- No period data has been added yet
- 100 AD - 400 AD
- The area, situated close to the Romanesque church of San Tommaso, came to be known through a series of sporadic finds attesting the site’s occupation from at least the Roman imperial period onwards. In particular, finds of numerous inscriptions, some of which were dedicated to Jupiter, suggest the presence of a _sacellum_ dedicated to this divinity, situated in the countryside surrounding the church. Furthermore, coins of imperial date and at least one terracotta lamp were found in the same area, although they had already been lost by 1932. The archaeological investigations looked at the sections in a large rectangular cut on a north-south alignment which had been dug during the construction of an extension to a private building. A series of walls were identified, concentrated in the southern and western sides of the excavated area. There was no evidence of ancient stratigraphy in the other sides. In particular, three structures were identified in the south side and two in the southern part of the west side. The vicinity of the walls suggests they belonged to a single rural building of Roman date. However, due to the limited nature of the investigation it was not possible to reconstruct its extension or plan. Subsequent trenches were positioned to the south-west of the construction cut. The two trenches (circa 4 x 4 m) were positioned next to the walls identified in the cut sections. In trench A, positioned to the south, at a depth of about 35-40 cm below ground level, two almost parallel walls were identified. On an approximately north-east/south-west alignment they were only preserved at foundations level. Situated at about 1.3 m from each other, they were built of evenly sized cobbles and reused tile and brick fragments, irregularly arranged and bonded with clay. In trench B, placed to the south-west of the construction cut, another two walls were identified. They converged to form a right angle beyond the trench edge. The first, on a north-west/south-east alignment, was characterised by regular facings of cobbles arranged in horizontal rows and a core of very small stone fragments. The wall was also visible in the south section of the construction cut where it was preserved to a height of three courses. At the southern edge of the trench a second structure came to light, positioned along what would be the ideal line for the continuation of the north wall found in trench A. The limited extension of the trenches left many questions open, especially in relation to the structure’s plan and phases of use, which could however be suggested on the basis of the different building techniques and alignments. The absence of occupation layers and associated stratigraphy also hampered the interpretation. The few fragments of pottery recovered, mainly body sherds from coarse ware containers suggest a generic dating within the late Roman period.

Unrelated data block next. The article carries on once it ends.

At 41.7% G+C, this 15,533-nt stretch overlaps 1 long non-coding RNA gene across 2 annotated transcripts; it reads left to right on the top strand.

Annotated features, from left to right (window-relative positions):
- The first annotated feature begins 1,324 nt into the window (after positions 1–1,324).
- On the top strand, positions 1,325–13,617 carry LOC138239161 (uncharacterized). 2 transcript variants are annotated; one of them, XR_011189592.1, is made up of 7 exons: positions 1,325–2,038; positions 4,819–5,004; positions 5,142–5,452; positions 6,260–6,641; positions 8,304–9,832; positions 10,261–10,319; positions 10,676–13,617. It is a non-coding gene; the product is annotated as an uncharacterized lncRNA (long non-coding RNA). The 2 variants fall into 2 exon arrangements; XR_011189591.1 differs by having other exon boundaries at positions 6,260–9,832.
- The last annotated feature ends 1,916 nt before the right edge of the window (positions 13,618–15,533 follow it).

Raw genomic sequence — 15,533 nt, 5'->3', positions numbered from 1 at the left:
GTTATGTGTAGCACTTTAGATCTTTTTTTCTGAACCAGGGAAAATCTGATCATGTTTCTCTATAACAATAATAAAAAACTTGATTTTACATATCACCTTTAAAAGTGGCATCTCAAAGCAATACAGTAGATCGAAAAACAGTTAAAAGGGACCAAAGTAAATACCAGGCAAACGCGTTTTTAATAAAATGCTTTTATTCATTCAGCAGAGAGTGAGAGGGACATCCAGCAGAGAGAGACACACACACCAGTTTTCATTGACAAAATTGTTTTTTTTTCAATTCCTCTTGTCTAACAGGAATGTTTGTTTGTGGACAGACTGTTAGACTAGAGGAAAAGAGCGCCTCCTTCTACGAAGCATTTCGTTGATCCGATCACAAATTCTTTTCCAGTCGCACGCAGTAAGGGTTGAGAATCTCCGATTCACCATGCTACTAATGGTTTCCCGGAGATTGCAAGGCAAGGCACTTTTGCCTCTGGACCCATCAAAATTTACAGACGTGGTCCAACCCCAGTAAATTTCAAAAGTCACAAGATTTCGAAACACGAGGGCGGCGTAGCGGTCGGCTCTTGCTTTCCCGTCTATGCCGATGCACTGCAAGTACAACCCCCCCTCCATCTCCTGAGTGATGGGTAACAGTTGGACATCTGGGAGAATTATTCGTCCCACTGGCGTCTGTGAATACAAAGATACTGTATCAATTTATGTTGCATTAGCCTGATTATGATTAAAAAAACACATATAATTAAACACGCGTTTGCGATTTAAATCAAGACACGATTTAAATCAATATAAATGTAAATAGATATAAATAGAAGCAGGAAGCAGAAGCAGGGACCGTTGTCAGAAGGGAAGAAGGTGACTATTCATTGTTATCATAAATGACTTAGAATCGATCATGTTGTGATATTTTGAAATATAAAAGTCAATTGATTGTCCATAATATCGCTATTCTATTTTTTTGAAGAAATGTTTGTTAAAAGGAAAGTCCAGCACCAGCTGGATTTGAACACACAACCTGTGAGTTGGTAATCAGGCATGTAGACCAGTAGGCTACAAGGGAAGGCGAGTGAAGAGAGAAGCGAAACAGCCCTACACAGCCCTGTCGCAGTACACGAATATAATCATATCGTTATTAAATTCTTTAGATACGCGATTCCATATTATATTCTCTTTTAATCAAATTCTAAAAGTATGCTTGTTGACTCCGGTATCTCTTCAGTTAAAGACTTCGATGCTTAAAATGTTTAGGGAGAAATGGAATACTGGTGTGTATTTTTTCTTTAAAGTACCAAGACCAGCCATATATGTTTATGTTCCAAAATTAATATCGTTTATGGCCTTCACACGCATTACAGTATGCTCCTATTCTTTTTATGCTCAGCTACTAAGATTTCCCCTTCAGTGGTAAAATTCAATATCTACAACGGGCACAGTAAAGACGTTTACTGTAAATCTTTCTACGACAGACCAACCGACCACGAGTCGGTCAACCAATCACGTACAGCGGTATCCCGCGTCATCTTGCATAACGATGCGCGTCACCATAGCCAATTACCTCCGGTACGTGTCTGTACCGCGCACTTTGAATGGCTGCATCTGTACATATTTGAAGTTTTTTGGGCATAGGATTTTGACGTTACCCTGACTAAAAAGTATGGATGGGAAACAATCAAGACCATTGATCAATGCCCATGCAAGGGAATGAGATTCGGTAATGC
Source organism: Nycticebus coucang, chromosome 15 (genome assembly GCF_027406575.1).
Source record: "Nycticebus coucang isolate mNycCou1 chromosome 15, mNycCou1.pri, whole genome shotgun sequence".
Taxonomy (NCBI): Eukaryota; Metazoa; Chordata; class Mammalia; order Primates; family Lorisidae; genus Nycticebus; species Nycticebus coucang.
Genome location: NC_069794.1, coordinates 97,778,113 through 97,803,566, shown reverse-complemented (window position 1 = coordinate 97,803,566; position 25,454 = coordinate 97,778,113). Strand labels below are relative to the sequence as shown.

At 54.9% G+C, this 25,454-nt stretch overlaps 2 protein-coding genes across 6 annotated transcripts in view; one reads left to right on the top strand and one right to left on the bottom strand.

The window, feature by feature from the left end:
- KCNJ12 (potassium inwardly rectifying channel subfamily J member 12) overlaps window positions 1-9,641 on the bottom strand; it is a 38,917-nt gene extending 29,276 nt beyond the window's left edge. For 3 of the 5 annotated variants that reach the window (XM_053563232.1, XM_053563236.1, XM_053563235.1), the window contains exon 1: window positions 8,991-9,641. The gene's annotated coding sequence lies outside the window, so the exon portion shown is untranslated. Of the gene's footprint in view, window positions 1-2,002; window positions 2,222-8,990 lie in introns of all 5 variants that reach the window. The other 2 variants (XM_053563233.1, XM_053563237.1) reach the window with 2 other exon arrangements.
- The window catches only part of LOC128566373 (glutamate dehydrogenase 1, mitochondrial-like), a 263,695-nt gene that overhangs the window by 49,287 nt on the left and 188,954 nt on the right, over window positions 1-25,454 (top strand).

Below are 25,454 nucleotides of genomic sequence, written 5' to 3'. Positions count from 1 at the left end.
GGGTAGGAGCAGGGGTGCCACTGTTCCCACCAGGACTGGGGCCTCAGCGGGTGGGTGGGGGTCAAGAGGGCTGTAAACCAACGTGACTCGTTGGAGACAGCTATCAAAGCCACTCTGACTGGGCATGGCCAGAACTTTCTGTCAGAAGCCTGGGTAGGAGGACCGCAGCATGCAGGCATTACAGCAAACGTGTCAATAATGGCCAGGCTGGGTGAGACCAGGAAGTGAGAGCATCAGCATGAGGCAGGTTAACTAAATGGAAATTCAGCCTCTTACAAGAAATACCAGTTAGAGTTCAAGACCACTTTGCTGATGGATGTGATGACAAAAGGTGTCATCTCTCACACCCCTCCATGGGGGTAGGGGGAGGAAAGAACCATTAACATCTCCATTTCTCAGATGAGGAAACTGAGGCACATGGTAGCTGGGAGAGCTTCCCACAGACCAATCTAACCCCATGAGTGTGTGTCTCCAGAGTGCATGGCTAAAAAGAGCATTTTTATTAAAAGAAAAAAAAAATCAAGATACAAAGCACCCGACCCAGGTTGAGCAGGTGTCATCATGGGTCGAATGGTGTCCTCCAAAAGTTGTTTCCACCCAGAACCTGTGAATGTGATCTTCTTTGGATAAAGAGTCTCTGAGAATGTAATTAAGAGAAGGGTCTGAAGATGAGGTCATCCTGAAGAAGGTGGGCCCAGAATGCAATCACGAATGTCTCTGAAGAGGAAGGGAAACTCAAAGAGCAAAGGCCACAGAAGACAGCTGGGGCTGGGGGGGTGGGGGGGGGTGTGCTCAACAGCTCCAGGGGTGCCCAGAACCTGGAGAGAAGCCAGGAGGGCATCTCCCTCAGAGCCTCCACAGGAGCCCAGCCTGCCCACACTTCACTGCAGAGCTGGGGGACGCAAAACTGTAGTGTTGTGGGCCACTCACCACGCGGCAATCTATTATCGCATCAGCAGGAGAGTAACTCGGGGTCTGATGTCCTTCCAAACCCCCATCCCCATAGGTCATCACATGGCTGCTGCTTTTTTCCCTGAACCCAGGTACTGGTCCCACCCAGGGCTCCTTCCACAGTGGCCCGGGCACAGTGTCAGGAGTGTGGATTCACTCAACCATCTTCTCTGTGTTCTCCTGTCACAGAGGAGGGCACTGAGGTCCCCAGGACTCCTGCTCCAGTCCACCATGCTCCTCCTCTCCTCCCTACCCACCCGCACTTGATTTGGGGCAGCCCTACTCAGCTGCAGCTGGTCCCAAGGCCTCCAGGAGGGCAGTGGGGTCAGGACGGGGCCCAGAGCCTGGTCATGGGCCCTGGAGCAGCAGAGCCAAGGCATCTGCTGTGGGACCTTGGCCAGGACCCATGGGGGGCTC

- G. Spagnolo Garzoli, F. Garanzini 2010, Briga Novarese, via S. Tommaso. Resti di abitato tardo romano, in “Quaderni della Soprintendenza Archeologica del Piemonte”, 25: 220-222 .